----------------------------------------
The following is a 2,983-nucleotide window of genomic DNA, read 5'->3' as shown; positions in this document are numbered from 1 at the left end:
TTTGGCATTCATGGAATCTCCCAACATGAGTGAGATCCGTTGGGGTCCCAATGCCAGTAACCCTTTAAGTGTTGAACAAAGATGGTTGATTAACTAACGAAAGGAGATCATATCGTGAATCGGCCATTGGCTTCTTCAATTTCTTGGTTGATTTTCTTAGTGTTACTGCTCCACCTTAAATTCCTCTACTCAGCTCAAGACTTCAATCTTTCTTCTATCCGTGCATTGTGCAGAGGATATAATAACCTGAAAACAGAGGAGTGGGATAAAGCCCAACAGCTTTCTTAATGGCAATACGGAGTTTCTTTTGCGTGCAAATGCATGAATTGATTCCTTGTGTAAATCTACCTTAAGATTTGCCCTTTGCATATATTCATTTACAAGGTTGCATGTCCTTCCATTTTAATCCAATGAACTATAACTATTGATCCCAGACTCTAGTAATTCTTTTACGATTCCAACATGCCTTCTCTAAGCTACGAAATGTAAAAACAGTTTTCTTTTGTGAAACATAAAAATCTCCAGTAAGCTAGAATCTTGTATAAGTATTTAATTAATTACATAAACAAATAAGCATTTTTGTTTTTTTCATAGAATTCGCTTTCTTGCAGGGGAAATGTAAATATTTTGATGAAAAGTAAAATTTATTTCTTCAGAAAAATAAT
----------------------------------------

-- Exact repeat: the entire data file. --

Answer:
The following is a 2,983-nucleotide window of genomic DNA, read 5'->3' as shown; positions in this document are numbered from 1 at the left end:
TTTGGCATTCATGGAATCTCCCAACATGAGTGAGATCCGTTGGGGTCCCAATGCCAGTAACCCTTTAAGTGTTGAACAAAGATGGTTGATTAACTAACGAAAGGAGATCATATCGTGAATCGGCCATTGGCTTCTTCAATTTCTTGGTTGATTTTCTTAGTGTTACTGCTCCACCTTAAATTCCTCTACTCAGCTCAAGACTTCAATCTTTCTTCTATCCGTGCATTGTGCAGAGGATATAATAACCTGAAAACAGAGGAGTGGGATAAAGCCCAACAGCTTTCTTAATGGCAATACGGAGTTTCTTTTGCGTGCAAATGCATGAATTGATTCCTTGTGTAAATCTACCTTAAGATTTGCCCTTTGCATATATTCATTTACAAGGTTGCATGTCCTTCCATTTTAATCCAATGAACTATAACTATTGATCCCAGACTCTAGTAATTCTTTTACGATTCCAACATGCCTTCTCTAAGCTACGAAATGTAAAAACAGTTTTCTTTTGTGAAACATAAAAATCTCCAGTAAGCTAGAATCTTGTATAAGTATTTAATTAATTACATAAACAAATAAGCATTTTTGTTTTTTTCATAGAATTCGCTTTCTTGCAGGGGAAATGTAAATATTTTGATGAAAAGTAAAATTTATTTCTTCAGAAAAATAAT